Monday, November 18, 2013

If I were mayor, Houston planning and opportunity, complete streets downside, Buffalo Bayou history, and more

Some smaller misc items this week after an event announcement: a new preservation group called "Pier and Beam" is launching with a happy hour this Wed evening (11/20) at Mongoose vs. Cobra.  If you're interested you can read more at the invite here and register here.  Hat tip to Dave.
Q: After 33 years studying it, do you believe Houston's lack of zoning hurts or helps the city? 
A: It's kept Houston's marketplace moving, and I think it puts us at an advantage over other cities. I'm not your typical planner. I have seen a warehouse piece of property become a single-family development in just a matter of a year, year and a half. You go to another, zoned city and that takes years to get through the approval processes. The lack of zoning gives us a lot of flexibility as a city to reinvent ourselves fairly quickly, and it allows us the ability to amend our rules fairly quickly to respond to problems. It's part of the energy, part of that can-do spirit that's in Houston.
  • KUHF asked respondents to finish this statement: "Please tell us what you would do if your were the mayor of Houston, using the sentence as a springboard: If I was the mayor, I would ..."  My three answers around the Ike Dike, city branding, and METRO are near the bottom here.
  • WSJ on bike lane wars and how complete streets eliminate street parking.  Let's hope that's not how they get implemented in Houston - we definitely need to keep our street parking.  Excerpt:
"Our little squabble illustrates the tactics you can expect to see when the bike wars reach you. Cyclist-commuters may number no more than 2% of the adult American population according to a 2002 report by The Pedestrian and Bicycle Information Center, but they are the ones who go to city council meetings. They'll push for the kind of "Complete Streets" policy that our city adopted, one that gives priority to pedestrians and cyclists over cars. 
In the abstract, that will sound innocuous, but when the time for implementation arrives, you'll find yourself losing your street parking, street by street, as roads are repaved."
For Ting, Houston still promises “the idea of ‘if you work hard, you’ll reap the benefits.'" ...
He seriously thought about moving to Austin, given its young population, but to him, “the city just feels like a college town.” Next to Austin’s revelry, Houston is the mature, moneyed older brother: “It has the resources and the population I’m going after.”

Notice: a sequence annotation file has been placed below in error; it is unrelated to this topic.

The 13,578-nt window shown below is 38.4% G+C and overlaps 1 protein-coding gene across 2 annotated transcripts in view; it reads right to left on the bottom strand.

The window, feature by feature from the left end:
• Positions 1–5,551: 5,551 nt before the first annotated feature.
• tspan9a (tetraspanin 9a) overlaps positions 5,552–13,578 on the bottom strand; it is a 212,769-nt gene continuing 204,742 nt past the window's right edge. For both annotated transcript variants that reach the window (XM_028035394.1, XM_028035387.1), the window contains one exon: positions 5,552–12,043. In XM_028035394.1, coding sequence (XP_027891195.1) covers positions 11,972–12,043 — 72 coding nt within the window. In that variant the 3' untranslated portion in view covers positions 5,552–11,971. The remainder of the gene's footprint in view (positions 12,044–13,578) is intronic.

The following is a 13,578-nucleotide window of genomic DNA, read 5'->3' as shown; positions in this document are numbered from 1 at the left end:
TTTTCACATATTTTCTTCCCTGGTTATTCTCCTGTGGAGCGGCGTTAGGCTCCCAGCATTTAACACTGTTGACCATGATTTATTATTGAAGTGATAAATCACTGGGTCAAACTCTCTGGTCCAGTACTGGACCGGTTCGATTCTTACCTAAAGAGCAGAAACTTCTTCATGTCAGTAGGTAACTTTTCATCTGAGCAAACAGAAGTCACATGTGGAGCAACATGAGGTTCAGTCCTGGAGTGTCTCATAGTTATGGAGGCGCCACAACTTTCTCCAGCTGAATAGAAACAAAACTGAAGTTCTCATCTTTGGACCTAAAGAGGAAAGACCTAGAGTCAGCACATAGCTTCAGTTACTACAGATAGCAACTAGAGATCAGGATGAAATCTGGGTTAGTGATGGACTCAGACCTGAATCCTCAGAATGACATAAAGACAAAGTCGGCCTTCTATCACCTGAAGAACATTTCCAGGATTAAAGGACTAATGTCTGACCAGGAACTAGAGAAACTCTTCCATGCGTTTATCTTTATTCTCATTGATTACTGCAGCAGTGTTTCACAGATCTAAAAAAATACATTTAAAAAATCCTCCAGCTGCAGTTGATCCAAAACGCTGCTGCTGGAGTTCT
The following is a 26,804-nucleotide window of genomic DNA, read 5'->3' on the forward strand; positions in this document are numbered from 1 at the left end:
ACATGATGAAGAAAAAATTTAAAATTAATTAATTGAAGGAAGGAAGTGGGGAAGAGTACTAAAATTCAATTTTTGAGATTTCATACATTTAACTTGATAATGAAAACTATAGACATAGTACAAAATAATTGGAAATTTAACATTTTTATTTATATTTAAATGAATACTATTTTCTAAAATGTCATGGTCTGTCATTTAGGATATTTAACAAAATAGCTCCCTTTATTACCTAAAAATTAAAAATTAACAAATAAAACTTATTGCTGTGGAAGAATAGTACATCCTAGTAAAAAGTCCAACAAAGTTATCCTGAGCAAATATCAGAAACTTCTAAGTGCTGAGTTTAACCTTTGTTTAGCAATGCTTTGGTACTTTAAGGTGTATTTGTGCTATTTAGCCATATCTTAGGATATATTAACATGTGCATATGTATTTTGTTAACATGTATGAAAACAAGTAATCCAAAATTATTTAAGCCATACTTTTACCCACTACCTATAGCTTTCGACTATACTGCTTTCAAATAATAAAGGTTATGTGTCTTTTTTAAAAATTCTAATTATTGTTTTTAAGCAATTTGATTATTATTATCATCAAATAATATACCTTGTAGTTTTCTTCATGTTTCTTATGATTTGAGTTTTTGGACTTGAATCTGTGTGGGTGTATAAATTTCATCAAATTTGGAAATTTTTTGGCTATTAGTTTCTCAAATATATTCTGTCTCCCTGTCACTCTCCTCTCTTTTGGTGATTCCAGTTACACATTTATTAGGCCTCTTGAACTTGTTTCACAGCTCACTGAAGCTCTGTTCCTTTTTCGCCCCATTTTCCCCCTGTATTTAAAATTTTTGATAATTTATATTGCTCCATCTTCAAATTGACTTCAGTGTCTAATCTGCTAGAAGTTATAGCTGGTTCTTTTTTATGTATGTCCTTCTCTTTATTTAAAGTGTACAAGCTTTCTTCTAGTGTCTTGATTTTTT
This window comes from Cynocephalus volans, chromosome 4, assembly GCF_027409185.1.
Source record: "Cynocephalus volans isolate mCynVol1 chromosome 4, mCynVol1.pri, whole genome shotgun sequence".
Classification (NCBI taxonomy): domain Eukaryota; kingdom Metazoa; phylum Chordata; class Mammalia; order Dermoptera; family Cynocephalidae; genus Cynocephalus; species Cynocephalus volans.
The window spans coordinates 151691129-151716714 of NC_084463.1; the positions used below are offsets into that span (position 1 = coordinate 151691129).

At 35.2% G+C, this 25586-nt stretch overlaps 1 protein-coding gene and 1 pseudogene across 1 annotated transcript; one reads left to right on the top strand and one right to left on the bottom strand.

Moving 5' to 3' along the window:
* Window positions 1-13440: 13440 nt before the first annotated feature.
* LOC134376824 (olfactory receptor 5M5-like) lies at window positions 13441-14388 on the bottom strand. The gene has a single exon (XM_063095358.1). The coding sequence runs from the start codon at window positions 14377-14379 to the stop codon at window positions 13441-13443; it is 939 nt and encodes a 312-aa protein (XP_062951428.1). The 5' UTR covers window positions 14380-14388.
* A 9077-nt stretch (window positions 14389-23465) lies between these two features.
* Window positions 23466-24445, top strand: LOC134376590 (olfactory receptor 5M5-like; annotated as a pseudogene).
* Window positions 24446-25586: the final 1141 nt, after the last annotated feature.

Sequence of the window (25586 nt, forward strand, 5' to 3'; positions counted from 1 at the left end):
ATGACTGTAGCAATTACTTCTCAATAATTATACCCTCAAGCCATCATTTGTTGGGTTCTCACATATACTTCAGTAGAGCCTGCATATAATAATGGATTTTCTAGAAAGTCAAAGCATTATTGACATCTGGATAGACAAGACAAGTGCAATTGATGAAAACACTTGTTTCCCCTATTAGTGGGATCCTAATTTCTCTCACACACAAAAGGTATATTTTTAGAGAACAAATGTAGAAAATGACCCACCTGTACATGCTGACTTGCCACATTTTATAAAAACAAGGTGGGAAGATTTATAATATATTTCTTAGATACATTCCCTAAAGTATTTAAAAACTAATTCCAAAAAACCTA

• Speaking of opportunity, there are fresh links to the Opportunity Urbanism report Joel Kotkin and I created at the GHP web site here (scroll down under Independent Research), including my policy framework.  Hat tip and thanks to Patrick.
    Finally, an interesting half-hour video on the history of Buffalo Bayou and Houston (hit the bottom right corner brackets to see it full size).  If you don't have a half-hour, at least watch the opening 40 seconds - good stuff.  Hat tip to Paul.

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    4 Comments:

    At 10:33 PM, November 21, 2013, Anonymous Dom said...

    I never really understood the zoning vs non-zoning issue. Austin and Dallas (who are experiencing similar growth) are having no problems. I'm sure it's a factor in some cities, but not in Texas.

     
    At 10:44 PM, November 21, 2013, Blogger Tory Gattis said...

    Those cities are having trouble adding density as easily as we are, and our housing costs are staying lower. Houston also has a far more vibrant and nationally recognized restaurant scene, and our core city is healthier than Dallas (as opposed to just growth in the far suburbs).

     
    At 2:31 PM, November 26, 2013, Anonymous Anonymous said...

    Well, Houston has more food insecurity than San Diego California which really proves that the low paying jobs grew there the most. It has a 23 percent poverty rate while San Diego is 14 percent. Cheaper to live in Houston but higher food security at 18 versus San Diego at 14 shows that lots of the Texas Cities are not doing that good. Also, Houston largest group under 18 is Hispanics. Hispanic poverty rate for kids in Houston is over 30 percent. Fastest growing group is not white professionals but poorer Hispanics about 52 percent of the children's population is Hispanic and 19 percent Afro-American. There are professional Hispanics but Texas like California has a big income gap between whites and Hispanics. Houston future one of the poorest US Cities by 2030 unless Hispanics leave Houston and go back to Mexico or other states or advance. Texas's conservative government cuts funding for education which might help Hispanics advance.

     
    At 2:57 PM, November 26, 2013, Blogger Tory Gattis said...

    The reason they come here is opportunity (both jobs and home ownership), and it's why they're leaving California.

     

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